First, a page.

At these times, investors want to put their money somewhere safe — and MBS are generally a safe investment. So more money will flood into the mortgage market, causing borrowers’ rates to fall.
For a real-life example of this, just look at what the Federal Reserve has done for mortgage rates during coronavirus…
The Fed’s new role in determining mortgage rates
Once the Covid-19 pandemic took hold, the Federal Reserve moved swiftly to shore up markets and confidence. Much of that went into buying all sorts of bonds, including MBS.
Normally, the Fed plays no part in setting mortgage rates. Even when it adjusts its own rates, that doesn’t directly affect those for home loans.
It might change the mood of investors in the MBS secondary market. But you shouldn’t expect to pay less for your new mortgage just because the Fed drops its rates.
Such a big new buyer pushes up MBS prices and so reduces yields and mortgage rates.
Keep an eye on the news if you’re rate shopping
So you can see that when it comes to understanding how mortgage rates are determined, the economy is a huge factor. When it’s booming, mortgage rates are typically high. When it’s in trouble, they’re usually low.
And that applies on a daily basis. An unexpectedly great economic report can push mortgage rates higher, while one that’s spectacularly worse than expected can push them downward.
That’s why it’s important to keep an eye on the news when you’re shopping for mortgage rates. They could drop at any time, and you want to be ready to lock when the time is right.
How you influence your own mortgage rate
Lenders offer widely different rates to different applicants.
You’ll also find that various lenders will offer you different rates — even though you give them all the same information.
The reason is that lenders evaluate borrowers according to their own standards. Based on each lender’s formula, they might label you as a ‘safer’ or ‘riskier’ borrower, and they’ll adjust your rate accordingly.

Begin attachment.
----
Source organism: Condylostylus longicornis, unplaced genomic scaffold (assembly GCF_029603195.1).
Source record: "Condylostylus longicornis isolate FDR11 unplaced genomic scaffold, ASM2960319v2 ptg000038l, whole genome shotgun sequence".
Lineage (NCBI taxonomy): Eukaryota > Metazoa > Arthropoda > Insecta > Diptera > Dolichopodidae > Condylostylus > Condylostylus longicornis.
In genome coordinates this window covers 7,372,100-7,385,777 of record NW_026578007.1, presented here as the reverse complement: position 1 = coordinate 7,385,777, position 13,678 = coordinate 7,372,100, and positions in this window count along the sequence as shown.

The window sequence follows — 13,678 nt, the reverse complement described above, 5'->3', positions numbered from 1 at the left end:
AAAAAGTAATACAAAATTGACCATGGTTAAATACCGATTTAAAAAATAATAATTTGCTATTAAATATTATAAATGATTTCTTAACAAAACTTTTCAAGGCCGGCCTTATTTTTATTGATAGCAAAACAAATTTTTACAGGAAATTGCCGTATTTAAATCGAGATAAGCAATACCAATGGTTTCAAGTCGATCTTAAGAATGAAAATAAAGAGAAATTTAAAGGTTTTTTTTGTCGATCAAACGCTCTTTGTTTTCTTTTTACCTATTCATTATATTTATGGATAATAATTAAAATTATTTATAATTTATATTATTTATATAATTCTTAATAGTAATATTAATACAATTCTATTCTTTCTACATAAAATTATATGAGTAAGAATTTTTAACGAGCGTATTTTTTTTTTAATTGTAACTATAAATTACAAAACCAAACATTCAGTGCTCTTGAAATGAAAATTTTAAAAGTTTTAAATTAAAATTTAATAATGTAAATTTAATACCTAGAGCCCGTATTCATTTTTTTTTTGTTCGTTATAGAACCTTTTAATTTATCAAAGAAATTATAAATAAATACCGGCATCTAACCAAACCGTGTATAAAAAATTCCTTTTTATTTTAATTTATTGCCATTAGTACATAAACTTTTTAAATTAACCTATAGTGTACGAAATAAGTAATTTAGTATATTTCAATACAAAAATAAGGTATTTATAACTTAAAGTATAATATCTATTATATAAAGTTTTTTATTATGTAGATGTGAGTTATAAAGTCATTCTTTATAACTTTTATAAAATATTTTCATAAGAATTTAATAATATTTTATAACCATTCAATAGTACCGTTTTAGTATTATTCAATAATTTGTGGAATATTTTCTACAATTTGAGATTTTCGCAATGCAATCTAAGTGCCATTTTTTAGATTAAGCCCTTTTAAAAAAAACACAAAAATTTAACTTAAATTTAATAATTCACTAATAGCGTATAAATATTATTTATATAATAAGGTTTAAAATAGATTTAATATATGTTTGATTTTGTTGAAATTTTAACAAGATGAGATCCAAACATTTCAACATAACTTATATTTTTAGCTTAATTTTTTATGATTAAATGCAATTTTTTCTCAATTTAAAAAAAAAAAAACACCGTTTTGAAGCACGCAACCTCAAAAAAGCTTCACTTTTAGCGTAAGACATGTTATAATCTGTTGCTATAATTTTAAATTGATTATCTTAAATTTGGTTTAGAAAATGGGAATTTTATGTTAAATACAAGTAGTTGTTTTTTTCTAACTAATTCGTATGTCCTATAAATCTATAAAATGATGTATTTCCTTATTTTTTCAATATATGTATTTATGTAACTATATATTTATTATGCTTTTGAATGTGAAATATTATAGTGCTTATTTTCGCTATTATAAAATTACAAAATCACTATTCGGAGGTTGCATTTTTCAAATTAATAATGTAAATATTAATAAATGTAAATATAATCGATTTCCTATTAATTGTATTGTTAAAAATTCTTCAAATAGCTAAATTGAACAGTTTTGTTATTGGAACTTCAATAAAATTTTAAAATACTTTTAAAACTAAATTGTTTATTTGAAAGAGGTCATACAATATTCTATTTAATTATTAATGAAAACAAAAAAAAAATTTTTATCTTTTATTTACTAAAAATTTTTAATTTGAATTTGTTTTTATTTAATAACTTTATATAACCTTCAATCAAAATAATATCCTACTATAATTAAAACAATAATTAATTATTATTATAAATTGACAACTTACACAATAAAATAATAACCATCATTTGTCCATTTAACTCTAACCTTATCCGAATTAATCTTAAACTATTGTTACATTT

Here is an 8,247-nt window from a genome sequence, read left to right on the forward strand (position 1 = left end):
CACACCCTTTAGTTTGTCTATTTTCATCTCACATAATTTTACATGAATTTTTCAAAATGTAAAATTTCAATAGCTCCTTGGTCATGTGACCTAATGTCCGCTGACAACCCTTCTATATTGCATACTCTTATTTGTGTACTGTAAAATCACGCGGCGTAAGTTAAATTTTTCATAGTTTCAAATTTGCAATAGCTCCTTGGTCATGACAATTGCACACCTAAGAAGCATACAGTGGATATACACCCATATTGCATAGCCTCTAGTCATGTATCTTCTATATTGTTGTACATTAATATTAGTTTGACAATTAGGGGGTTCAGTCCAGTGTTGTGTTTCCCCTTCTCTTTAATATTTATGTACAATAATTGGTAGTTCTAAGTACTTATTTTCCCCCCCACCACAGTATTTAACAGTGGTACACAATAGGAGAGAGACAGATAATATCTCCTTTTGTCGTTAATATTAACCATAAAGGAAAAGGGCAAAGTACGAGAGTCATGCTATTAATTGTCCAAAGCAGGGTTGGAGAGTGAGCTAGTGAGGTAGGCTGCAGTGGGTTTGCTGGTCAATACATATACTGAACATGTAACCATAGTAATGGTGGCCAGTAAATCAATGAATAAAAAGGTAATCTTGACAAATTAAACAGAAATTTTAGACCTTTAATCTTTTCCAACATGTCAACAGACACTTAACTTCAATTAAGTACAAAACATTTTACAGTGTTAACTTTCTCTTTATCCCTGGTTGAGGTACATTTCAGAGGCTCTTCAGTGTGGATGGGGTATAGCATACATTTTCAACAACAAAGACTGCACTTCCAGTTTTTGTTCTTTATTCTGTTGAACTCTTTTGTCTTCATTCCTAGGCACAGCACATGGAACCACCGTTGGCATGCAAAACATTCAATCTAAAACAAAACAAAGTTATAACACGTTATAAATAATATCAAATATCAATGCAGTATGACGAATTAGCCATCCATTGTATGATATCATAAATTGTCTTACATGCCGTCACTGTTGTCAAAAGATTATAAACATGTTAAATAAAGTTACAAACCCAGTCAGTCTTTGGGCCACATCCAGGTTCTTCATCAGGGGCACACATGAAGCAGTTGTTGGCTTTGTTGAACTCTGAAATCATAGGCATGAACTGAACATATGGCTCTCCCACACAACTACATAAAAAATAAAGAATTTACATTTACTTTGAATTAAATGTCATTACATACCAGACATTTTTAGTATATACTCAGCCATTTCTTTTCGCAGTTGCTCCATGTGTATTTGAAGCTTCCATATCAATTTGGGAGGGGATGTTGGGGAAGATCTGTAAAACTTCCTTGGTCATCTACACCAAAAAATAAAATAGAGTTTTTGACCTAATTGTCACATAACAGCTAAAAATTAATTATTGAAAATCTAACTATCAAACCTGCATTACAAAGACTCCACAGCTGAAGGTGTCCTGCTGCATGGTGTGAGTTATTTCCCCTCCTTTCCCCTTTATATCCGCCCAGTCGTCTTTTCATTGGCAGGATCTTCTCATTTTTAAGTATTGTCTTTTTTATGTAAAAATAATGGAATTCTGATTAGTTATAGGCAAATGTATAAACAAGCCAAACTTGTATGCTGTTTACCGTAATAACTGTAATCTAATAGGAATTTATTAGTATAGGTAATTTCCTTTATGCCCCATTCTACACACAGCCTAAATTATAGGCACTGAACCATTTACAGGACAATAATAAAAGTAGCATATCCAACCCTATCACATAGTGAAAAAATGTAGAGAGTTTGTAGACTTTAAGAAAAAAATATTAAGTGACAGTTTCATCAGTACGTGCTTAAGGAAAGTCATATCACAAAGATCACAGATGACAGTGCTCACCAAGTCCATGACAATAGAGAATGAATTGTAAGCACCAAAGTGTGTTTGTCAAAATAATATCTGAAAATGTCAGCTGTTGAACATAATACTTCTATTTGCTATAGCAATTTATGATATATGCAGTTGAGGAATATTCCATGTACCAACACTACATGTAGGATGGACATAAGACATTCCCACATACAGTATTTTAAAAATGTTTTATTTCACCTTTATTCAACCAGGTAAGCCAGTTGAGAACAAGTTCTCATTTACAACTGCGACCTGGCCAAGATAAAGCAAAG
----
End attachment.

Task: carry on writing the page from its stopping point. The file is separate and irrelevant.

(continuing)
Lenders employ three main criteria when deciding the rate you’ll be offered:
- Your credit score and report — Your record for managing debts in the past is the best indicator of how you’ll handle this new debt
- Your down payment (a.k.a. “loan-to-value ratio” or “LTV”) — The more money you contribute to the purchase, the less a lender stands to lose if things go wrong
- How big a burden your existing debts are (a.k.a. “debt-to-income ratio” or “DTI”) — Someone struggling to keep up with existing monthly payments may find a mortgage and additional homeownership costs the final straw
If you’ve time, you can make all three of those better. You can work on your credit score, save a bigger down payment and pay down some debt.
Of course, it’s tough to do all three of those at once. And nobody expects miracles. But even just tweaking one, two, or all of those can earn you a lower rate and monthly payment.
The other way you affect your mortgage rate
Speaking of lower rates and monthly payments, your willingness to comparison shop for your best mortgage deal makes a big difference.
Back in 2016, federal regulator the Consumer Financial Protection Bureau (CFPB) carried out a study that found 30% of borrowers were not comparison shopping for their mortgage. Worse, more than 75% were applying to only one lender!